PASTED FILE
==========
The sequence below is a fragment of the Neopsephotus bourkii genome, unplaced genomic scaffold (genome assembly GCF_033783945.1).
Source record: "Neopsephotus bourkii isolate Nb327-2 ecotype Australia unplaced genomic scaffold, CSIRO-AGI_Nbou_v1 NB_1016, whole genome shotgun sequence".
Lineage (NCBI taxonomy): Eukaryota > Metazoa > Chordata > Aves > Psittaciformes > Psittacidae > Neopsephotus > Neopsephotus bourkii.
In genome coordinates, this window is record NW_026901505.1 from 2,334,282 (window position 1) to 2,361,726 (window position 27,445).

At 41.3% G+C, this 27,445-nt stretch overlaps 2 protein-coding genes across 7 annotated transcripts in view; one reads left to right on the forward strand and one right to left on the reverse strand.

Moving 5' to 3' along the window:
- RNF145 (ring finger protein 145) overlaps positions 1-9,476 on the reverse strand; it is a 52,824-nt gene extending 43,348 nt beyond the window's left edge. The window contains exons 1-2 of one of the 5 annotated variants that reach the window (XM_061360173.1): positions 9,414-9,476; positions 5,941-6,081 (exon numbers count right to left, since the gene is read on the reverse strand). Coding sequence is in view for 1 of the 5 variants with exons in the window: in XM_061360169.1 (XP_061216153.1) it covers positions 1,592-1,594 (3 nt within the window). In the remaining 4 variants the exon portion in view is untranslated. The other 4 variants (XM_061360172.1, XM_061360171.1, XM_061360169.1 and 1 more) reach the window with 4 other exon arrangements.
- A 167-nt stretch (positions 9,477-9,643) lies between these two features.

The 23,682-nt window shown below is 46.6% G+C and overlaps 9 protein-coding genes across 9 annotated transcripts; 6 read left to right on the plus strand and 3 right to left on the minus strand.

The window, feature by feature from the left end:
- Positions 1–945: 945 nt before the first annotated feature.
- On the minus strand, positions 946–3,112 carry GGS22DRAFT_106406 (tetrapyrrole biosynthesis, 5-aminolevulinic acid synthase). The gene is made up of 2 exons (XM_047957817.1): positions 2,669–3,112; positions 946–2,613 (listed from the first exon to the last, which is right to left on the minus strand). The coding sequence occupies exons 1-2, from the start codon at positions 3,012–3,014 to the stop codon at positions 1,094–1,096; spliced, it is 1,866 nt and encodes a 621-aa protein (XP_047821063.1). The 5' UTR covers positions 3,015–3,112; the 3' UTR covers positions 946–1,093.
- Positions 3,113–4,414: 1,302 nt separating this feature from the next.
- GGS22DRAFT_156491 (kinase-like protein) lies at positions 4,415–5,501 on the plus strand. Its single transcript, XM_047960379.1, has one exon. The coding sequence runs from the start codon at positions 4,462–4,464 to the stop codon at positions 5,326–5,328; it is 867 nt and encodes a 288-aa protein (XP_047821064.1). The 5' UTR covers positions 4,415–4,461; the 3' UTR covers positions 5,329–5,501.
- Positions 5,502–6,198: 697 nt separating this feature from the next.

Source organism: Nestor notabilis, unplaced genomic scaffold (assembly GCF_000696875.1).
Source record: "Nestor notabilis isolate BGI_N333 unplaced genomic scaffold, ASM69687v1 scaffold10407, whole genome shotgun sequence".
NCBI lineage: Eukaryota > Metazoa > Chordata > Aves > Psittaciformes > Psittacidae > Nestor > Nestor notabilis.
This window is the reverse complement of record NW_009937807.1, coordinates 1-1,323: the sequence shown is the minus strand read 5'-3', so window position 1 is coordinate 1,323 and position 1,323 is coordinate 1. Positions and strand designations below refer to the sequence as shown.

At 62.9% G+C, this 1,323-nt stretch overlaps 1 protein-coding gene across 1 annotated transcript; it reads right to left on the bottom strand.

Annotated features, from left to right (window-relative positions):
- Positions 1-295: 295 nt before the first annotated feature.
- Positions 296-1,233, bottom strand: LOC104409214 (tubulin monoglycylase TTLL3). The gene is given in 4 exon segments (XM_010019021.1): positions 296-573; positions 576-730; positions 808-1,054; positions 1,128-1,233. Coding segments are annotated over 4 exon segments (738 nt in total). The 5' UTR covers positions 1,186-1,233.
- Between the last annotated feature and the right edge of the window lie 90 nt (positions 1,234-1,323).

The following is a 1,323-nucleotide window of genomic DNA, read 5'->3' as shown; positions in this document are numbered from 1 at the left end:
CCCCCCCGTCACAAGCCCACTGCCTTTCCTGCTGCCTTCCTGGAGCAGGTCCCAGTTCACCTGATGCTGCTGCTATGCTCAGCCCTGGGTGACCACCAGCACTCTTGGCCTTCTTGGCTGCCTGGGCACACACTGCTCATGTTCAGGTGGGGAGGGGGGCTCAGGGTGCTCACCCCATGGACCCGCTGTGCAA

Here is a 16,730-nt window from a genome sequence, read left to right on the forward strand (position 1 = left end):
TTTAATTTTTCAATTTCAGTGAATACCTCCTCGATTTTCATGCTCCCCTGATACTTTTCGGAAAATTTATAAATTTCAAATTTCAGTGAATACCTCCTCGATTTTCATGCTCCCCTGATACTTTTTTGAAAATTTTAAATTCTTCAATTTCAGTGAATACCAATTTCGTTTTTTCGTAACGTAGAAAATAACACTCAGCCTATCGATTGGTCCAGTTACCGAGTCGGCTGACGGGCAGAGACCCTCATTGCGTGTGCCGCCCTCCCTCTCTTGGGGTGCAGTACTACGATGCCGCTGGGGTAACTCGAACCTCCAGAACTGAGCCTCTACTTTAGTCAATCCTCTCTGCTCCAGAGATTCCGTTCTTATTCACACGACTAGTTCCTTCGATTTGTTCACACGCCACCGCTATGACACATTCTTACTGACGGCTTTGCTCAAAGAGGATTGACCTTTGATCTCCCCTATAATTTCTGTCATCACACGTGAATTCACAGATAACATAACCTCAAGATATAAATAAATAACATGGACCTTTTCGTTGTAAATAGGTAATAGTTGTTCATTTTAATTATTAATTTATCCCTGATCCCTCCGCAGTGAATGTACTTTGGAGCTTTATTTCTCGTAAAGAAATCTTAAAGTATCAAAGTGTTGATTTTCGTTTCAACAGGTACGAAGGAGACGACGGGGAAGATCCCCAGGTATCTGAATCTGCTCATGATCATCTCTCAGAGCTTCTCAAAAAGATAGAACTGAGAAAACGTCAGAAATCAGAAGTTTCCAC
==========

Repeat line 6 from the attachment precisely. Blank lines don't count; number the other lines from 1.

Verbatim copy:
Moving 5' to 3' along the window: